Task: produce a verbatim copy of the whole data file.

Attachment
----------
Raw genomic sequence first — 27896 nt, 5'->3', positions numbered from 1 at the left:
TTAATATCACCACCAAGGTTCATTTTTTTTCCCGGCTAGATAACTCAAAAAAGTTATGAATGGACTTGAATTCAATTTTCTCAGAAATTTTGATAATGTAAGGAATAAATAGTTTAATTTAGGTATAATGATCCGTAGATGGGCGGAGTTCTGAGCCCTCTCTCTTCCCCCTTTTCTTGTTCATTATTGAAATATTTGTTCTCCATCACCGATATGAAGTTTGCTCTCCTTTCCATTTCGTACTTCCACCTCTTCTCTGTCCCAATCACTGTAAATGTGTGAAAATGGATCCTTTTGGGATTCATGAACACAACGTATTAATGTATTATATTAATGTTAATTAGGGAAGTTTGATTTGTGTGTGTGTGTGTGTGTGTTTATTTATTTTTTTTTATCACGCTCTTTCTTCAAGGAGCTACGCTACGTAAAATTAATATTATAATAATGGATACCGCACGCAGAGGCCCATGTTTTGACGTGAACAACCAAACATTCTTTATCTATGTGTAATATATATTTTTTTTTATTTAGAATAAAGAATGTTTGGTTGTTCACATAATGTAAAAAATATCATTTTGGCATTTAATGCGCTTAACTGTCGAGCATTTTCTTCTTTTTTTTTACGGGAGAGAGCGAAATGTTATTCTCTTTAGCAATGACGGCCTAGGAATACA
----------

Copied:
Raw genomic sequence first — 27896 nt, 5'->3', positions numbered from 1 at the left:
TTAATATCACCACCAAGGTTCATTTTTTTTCCCGGCTAGATAACTCAAAAAAGTTATGAATGGACTTGAATTCAATTTTCTCAGAAATTTTGATAATGTAAGGAATAAATAGTTTAATTTAGGTATAATGATCCGTAGATGGGCGGAGTTCTGAGCCCTCTCTCTTCCCCCTTTTCTTGTTCATTATTGAAATATTTGTTCTCCATCACCGATATGAAGTTTGCTCTCCTTTCCATTTCGTACTTCCACCTCTTCTCTGTCCCAATCACTGTAAATGTGTGAAAATGGATCCTTTTGGGATTCATGAACACAACGTATTAATGTATTATATTAATGTTAATTAGGGAAGTTTGATTTGTGTGTGTGTGTGTGTGTGTTTATTTATTTTTTTTTATCACGCTCTTTCTTCAAGGAGCTACGCTACGTAAAATTAATATTATAATAATGGATACCGCACGCAGAGGCCCATGTTTTGACGTGAACAACCAAACATTCTTTATCTATGTGTAATATATATTTTTTTTTATTTAGAATAAAGAATGTTTGGTTGTTCACATAATGTAAAAAATATCATTTTGGCATTTAATGCGCTTAACTGTCGAGCATTTTCTTCTTTTTTTTTACGGGAGAGAGCGAAATGTTATTCTCTTTAGCAATGACGGCCTAGGAATACA